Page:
10 Unknown Norse Gods And Goddesses
Norse mythology teems with gods, goddesses, giants, dwarfs, elves, and all kinds of unearthly creatures. With the more well-known gods and goddesses getting a lot of exposure through movies like Thor, and cult TV shows like Supernatural and The Almighty Johnsons, a lot of the lesser-known Norse deities and their fascinating backstories get a bit snowed under. Many of them are just as interesting as your regular Odins and Freyjas.
Hoenir, brother of Odin, was a god known for his indecisive nature. After the war between the Aesir (the warrior gods) and the Vanir (the fertility gods) ended in a World War I–style stalemate, with the Vanir camped right outside the great wall of Asgard, Hoenir was part of a hostage exchange to seal a shaky truce. Together with Mímir, who we’ll talk about in a minute, Hoenir was sent to Vanaheim, where he was given a leadership position. Later, things went south for Hoenir when the Vanir discovered he relied so heavily on Mímir’s advice that he was pretty much useless any time Mímir was off somewhere else. Apparently Hoenir’s indecisive nature paid off in the end, as he was one of the few Norse deities that survived Ragnarok, the Norse equivalent of the apocalypse.
Mímir, being a particularly wise deity, was the counselor of the gods. He owned a well, the Mímisbrunnr, the water of which granted wisdom and the power to see into the future. Odin sacrificed one of his eyes for a drink from the Mímisbrunnr.
After Mímir became part of the hostage exchange and his fellow hostage Hoenir messed up, Mímir paid the price and was beheaded by the Vanir. Odin managed to swipe the head from Vanir territory. He embalmed and bewitched it—making sure Mímir could still advise him, even in his decapitated state.
Being a fertility goddess associated with vegetation and fertility, the oh-so-unambiguous symbol for Gefion is a plow. In Norse mythology, Gefion was sent out to find more land for Odin. She convinced King Gylfi of Sweden to promise her as much of his land as she could plow in 24 hours using four oxen. Gefion popped down to Jötunheimr and quickly had four sons with a giant. She turned her offspring into four strong oxen and used them to pull her plow.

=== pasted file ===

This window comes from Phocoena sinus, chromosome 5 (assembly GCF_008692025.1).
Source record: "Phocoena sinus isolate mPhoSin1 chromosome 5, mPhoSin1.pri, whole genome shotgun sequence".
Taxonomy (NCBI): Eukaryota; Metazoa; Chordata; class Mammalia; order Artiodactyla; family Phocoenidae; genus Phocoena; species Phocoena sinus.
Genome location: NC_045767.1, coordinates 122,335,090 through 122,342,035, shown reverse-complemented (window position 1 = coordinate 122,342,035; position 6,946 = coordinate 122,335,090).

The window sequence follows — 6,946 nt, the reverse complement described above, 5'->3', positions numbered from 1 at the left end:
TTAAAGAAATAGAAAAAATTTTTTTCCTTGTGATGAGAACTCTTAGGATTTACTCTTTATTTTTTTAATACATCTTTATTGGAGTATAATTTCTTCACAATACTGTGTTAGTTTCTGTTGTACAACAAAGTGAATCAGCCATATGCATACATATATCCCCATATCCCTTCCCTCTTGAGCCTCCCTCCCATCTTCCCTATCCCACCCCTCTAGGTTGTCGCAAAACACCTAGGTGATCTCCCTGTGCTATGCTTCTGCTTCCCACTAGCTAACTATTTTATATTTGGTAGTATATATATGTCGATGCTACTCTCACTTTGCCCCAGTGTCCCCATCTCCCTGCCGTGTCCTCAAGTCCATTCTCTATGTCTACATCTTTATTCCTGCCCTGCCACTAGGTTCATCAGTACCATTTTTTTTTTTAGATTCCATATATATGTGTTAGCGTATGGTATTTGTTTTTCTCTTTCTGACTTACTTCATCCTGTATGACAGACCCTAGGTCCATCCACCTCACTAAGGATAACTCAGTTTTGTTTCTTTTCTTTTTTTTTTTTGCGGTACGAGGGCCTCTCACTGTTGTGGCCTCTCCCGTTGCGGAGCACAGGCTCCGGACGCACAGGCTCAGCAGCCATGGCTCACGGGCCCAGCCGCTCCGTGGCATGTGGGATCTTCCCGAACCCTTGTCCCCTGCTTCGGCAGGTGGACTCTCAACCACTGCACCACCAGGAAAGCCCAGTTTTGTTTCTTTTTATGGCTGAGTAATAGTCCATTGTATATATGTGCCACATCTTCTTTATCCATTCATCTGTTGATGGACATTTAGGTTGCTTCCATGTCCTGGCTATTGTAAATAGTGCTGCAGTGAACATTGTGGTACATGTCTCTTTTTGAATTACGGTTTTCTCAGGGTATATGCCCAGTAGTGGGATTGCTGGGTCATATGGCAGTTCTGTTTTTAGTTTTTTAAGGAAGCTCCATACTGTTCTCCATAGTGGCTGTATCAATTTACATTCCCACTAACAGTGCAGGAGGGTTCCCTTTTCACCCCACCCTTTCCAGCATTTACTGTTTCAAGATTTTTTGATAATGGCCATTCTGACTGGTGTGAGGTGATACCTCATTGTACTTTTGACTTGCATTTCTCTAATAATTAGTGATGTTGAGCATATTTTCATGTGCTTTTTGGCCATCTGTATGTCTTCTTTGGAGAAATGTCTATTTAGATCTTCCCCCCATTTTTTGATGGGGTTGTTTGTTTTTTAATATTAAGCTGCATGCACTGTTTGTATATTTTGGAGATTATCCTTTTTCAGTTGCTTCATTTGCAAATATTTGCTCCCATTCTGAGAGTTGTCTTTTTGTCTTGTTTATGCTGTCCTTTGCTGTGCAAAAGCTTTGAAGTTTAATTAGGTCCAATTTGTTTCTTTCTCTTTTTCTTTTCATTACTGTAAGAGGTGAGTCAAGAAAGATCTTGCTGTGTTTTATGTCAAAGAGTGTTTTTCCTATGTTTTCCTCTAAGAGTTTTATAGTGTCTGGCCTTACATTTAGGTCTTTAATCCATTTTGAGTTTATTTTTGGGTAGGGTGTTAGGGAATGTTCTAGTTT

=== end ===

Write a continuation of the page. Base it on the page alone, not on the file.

By digging up the earth and throwing it into the sea, they created Lake Mälaren and the island of Sjaelland. After 24 hours of hard work, Gefjon went to live on Sjaelland and got hitched to Odin’s son, Skjöld. With him, she had some more kids, whom she presumably didn’t turn into oxen, because they went on to become Denmark’s royal family.
Before Odin came along, there was Týr, a mighty warrior god. In the Viking Age people had all but forgotten about him, which is a shame, because there are some interesting tales surrounding this particular god. A good example is the binding of Fenrir. The result of a one night stand between Loki and a frost giantess, Fenrir was a savage wolf-creature that wreaked havoc wherever he went. The gods decided to use a magical cord to capture the beast for their own safety. Fenrir would only allow this if one of the gods put a hand in his mouth as a sign of good faith. Týr, being the brave and honorable warrior that he was, complied—and of course ended up with one of his hands bitten clean off when Fenrir realized the magical cord was so magical that he couldn’t break free.
Sigyn, long-suffering wife of trickster god and serial adulterer Loki, isn’t mentioned a lot in Norse mythology. She’s mostly known as the one who kept Loki company during his punishment for killing the god Baldur. Loki was trapped under three large boulders and bound with his own son’s entrails, a snake dripping venom positioned right above him. Sigyn sat next to her husband holding a bowl to catch the venom, and stayed there until the bowl was filled to the brim. Eventually she had to leave to empty the bowl and the inevitable happened—Loki got a faceful of snake venom. It is said that Loki thrashed and struggled so hard he caused earthquakes.